You may think teeth brushing is pretty straightforward. You may think you’re doing a stellar job. You may be wrong. In fact, most people simply don’t brush their teeth correctly, and yes, there is a proper technique to follow. Most people don’t brush for long enough, or they don’t use the right technique.
This is why routine teeth cleanings in Piedmont are critical. When you visit the dentist, they can use this time to reinforce proper technique and thoroughly clean the areas you have been neglecting over the last six months. But proper brushing begins and is sustained at home, so here are some tips on how to brush your teeth the right way.
Incentives to Proper Brushing
To begin, you should know and understand the incentives to regularly and properly brushing your teeth, as well as when and how to brush. Every time you have a snack or a drink, pieces of food and residue stick to your teeth and gums, which leads to debris and bacteria that can turn into a sticky film called plaque. This can calcify if you leave it on your teeth for too long. Hardened plaque is called calculus, and it can’t be simply removed with a toothbrush, according to Harvard Health.
Bacteria thrive and release acids in this calculus, resulting in cavities and the break-down of enamel. This will welcome bacteria into the root of the tooth, toward the nerve and jaw bone. If left untreated, an infection can result. That’s not even the worst part: that bacteria will then be free to make its way to other body parts, such as the brain, heart, and lungs.
Plaque-related bacteria wreaks other havoc, too, irritating and infecting your gums, then damaging gum tissue, ligaments, and your jaw bone. If neglected, tooth loss can occur over time.
The hard truth is that poor dental health can lead to heart problems, rheumatoid arthritis, Alzheimer’s disease, diabetes, pneumonia, and osteoporosis.
Getting the Right Toothbrush
The type of toothbrush you get can make a difference. You may be a bit overwhelmed when browsing the toothbrush aisle of the store, with options ranging from simple plastic sticks and bristles to spinning battery-operated versions. The amount of money or fancy type of toothbrush you get doesn’t really make the difference when it comes right down to it: but the way you use it does.
Even a quality brush with all the bells and whistles won’t do you any good if you’re not using it right. It could be leaving behind a lot of plaque if you don’t use the right brushing technique to go with it. Keep these things in mind when selecting a brush:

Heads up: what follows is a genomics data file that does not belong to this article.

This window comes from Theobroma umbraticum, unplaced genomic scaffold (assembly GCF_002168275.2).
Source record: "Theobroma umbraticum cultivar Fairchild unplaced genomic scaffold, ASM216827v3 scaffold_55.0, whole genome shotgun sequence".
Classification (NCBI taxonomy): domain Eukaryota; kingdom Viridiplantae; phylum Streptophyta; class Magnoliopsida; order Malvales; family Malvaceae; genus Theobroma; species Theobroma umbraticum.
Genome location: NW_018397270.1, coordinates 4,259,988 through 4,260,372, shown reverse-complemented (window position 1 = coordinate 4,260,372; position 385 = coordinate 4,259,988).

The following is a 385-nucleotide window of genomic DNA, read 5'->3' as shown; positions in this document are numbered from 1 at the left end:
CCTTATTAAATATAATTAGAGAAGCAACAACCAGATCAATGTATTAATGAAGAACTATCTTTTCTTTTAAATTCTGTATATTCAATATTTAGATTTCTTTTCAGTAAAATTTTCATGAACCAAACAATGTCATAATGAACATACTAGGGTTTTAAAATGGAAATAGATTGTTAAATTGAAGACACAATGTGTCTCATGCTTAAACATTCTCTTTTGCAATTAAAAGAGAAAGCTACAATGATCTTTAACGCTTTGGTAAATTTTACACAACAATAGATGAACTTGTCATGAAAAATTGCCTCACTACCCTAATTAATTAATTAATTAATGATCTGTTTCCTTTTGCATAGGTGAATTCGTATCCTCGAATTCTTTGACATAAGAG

- Go with a toothbrush you think you will like and that you will use regularly.
- Make sure the size and shape fits your mouth so you can reach all areas easily.
- Choose bristles by gum health, choosing soft bristles if you have sensitive gums, and hard bristles if your gums are not sensitive.Pick up a new toothbrush every few months or after you have been sick.
11 Technique Guidelines
Despite the kind of brush you ultimately choose, always brush and floss after eating, and especially before bed. Here are some guidelines:
- Angle the brush, aiming the bristles toward the gums as they meet your teeth. This is a common collection area for plaque and calculus. Instead of a 90-degree angle, you want a 45-degree angle.
- Brush for two minutes, dividing the time among all areas of your teeth: upper left and right, followed by lower left and right. Do this for 30 seconds per section.
- Buy ADA-accepted fluoride toothpaste.
- Make circles, rotating the bristles in a gentle sweeping motion to ensure debris is grabbed at the gum line.
- Don’t press too hard because you’ll irritate or injure your gums.
- Brush the outer surfaces, inner surfaces, and chewing surfaces of the teeth.
- Don’t forget to brush your tongue, which has lots of bacteria.
- Don’t be distracted as you brush, which can take your focus away.
- Rinse your mouth and brush to wash away toothpaste and food debris.
- Observe your gums to make sure you got all the food particles, making sure your gums are not red or swollen.
- Eat a balanced diet that limits sugary snacks and beverages.
Still a bit confused about brushing technique? Practice without toothpaste first. Then, schedule – and attend – cleanings every six months with your dental hygienist in Piedmont. Your dentist will check your mouth at each visit to make sure all looks well and to check for possible signs of oral cancer.
Schedule Your Six-Month Cleaning at Piedmont Oaks Dental
If it’s coming up on your six-month cleaning, don’t ignore this visit on your calendar. At this visit, we not only clean your teeth but can identify areas of neglect and concern that you can work on throughout the year. Call us to book your appointment at (510) 654-6523. We are located at 1345 Grand Ave. Suite 103 in Piedmont, CA and our hours are Mon – Thu 8am to 5pm and Fridays 8am to 1pm.